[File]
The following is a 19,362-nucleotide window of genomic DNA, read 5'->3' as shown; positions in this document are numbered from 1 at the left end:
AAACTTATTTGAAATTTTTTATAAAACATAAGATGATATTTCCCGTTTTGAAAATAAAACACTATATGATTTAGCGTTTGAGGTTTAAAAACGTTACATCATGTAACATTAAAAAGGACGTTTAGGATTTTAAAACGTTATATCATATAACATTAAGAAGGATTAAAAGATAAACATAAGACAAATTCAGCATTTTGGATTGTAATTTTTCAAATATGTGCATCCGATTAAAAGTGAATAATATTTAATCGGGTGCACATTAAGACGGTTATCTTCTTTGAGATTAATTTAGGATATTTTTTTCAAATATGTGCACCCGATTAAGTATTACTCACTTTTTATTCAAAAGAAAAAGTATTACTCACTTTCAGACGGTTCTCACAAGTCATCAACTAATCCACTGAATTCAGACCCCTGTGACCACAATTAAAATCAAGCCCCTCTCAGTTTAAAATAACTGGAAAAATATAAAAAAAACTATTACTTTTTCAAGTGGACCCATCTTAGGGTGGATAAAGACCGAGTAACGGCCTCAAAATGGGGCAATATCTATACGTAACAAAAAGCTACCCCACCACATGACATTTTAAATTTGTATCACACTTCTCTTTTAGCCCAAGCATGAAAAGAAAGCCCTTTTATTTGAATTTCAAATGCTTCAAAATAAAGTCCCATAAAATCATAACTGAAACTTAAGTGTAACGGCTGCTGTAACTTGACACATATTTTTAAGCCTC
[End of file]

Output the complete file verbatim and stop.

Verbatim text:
The following is a 19,362-nucleotide window of genomic DNA, read 5'->3' as shown; positions in this document are numbered from 1 at the left end:
AAACTTATTTGAAATTTTTTATAAAACATAAGATGATATTTCCCGTTTTGAAAATAAAACACTATATGATTTAGCGTTTGAGGTTTAAAAACGTTACATCATGTAACATTAAAAAGGACGTTTAGGATTTTAAAACGTTATATCATATAACATTAAGAAGGATTAAAAGATAAACATAAGACAAATTCAGCATTTTGGATTGTAATTTTTCAAATATGTGCATCCGATTAAAAGTGAATAATATTTAATCGGGTGCACATTAAGACGGTTATCTTCTTTGAGATTAATTTAGGATATTTTTTTCAAATATGTGCACCCGATTAAGTATTACTCACTTTTTATTCAAAAGAAAAAGTATTACTCACTTTCAGACGGTTCTCACAAGTCATCAACTAATCCACTGAATTCAGACCCCTGTGACCACAATTAAAATCAAGCCCCTCTCAGTTTAAAATAACTGGAAAAATATAAAAAAAACTATTACTTTTTCAAGTGGACCCATCTTAGGGTGGATAAAGACCGAGTAACGGCCTCAAAATGGGGCAATATCTATACGTAACAAAAAGCTACCCCACCACATGACATTTTAAATTTGTATCACACTTCTCTTTTAGCCCAAGCATGAAAAGAAAGCCCTTTTATTTGAATTTCAAATGCTTCAAAATAAAGTCCCATAAAATCATAACTGAAACTTAAGTGTAACGGCTGCTGTAACTTGACACATATTTTTAAGCCTC